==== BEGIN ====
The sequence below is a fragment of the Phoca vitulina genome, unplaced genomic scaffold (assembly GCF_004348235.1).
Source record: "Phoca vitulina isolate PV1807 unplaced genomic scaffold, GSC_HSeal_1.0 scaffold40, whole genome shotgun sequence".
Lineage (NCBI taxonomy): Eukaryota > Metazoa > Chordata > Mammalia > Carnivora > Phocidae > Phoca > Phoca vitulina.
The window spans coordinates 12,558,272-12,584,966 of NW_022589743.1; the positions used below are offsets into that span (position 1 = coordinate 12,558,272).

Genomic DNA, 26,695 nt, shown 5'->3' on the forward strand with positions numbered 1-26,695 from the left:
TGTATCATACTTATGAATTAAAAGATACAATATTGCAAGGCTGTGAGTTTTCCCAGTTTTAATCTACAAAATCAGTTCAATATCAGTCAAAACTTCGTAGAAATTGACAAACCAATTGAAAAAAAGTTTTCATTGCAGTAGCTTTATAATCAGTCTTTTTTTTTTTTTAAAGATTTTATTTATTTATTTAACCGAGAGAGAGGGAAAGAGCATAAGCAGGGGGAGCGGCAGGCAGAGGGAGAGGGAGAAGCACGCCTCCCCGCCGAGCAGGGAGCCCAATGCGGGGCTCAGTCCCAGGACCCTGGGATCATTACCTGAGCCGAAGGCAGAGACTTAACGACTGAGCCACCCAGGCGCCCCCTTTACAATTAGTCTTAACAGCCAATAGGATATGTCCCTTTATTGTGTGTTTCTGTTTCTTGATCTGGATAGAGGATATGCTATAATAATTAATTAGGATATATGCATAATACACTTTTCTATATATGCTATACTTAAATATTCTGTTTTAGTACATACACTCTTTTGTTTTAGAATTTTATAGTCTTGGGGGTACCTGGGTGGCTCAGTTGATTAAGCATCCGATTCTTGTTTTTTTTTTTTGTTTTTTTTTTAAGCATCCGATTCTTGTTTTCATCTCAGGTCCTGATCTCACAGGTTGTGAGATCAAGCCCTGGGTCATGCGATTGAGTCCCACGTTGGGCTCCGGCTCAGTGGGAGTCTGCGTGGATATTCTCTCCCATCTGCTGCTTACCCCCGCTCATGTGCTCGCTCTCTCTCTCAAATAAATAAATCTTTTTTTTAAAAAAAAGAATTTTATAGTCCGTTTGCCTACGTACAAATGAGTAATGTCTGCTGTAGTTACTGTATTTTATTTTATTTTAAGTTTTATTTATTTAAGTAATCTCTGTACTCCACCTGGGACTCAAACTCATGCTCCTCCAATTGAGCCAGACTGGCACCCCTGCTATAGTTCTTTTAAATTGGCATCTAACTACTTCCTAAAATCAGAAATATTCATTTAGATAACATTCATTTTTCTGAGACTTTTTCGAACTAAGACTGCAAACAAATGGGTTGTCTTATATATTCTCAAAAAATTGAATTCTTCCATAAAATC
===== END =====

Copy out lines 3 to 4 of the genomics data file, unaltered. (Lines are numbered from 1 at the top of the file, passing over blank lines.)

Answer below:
Lineage (NCBI taxonomy): Eukaryota > Metazoa > Chordata > Mammalia > Carnivora > Phocidae > Phoca > Phoca vitulina.
The window spans coordinates 12,558,272-12,584,966 of NW_022589743.1; the positions used below are offsets into that span (position 1 = coordinate 12,558,272).